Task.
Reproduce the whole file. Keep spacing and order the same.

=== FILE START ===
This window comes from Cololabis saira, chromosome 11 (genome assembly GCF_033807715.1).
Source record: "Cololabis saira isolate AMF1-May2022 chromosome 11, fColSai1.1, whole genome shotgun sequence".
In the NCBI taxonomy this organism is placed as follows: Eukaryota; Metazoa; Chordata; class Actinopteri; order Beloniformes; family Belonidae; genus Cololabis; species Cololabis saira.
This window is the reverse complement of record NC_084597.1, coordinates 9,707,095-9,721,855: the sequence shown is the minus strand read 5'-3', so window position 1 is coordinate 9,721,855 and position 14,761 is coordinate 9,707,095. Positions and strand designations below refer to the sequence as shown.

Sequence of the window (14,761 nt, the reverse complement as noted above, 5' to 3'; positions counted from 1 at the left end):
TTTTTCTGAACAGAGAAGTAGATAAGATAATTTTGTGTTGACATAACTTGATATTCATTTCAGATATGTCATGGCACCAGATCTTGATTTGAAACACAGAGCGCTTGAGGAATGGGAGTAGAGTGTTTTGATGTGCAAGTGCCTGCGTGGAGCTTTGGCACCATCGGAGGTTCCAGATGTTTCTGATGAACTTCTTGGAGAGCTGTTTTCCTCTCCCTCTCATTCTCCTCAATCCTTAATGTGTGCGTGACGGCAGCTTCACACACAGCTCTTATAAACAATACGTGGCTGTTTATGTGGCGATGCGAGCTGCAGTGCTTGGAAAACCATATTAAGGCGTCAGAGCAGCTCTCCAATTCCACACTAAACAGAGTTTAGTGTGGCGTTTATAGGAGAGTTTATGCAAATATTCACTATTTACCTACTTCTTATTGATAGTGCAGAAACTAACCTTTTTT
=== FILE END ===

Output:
This window comes from Cololabis saira, chromosome 11 (genome assembly GCF_033807715.1).
Source record: "Cololabis saira isolate AMF1-May2022 chromosome 11, fColSai1.1, whole genome shotgun sequence".
In the NCBI taxonomy this organism is placed as follows: Eukaryota; Metazoa; Chordata; class Actinopteri; order Beloniformes; family Belonidae; genus Cololabis; species Cololabis saira.
This window is the reverse complement of record NC_084597.1, coordinates 9,707,095-9,721,855: the sequence shown is the minus strand read 5'-3', so window position 1 is coordinate 9,721,855 and position 14,761 is coordinate 9,707,095. Positions and strand designations below refer to the sequence as shown.

Sequence of the window (14,761 nt, the reverse complement as noted above, 5' to 3'; positions counted from 1 at the left end):
TTTTTCTGAACAGAGAAGTAGATAAGATAATTTTGTGTTGACATAACTTGATATTCATTTCAGATATGTCATGGCACCAGATCTTGATTTGAAACACAGAGCGCTTGAGGAATGGGAGTAGAGTGTTTTGATGTGCAAGTGCCTGCGTGGAGCTTTGGCACCATCGGAGGTTCCAGATGTTTCTGATGAACTTCTTGGAGAGCTGTTTTCCTCTCCCTCTCATTCTCCTCAATCCTTAATGTGTGCGTGACGGCAGCTTCACACACAGCTCTTATAAACAATACGTGGCTGTTTATGTGGCGATGCGAGCTGCAGTGCTTGGAAAACCATATTAAGGCGTCAGAGCAGCTCTCCAATTCCACACTAAACAGAGTTTAGTGTGGCGTTTATAGGAGAGTTTATGCAAATATTCACTATTTACCTACTTCTTATTGATAGTGCAGAAACTAACCTTTTTT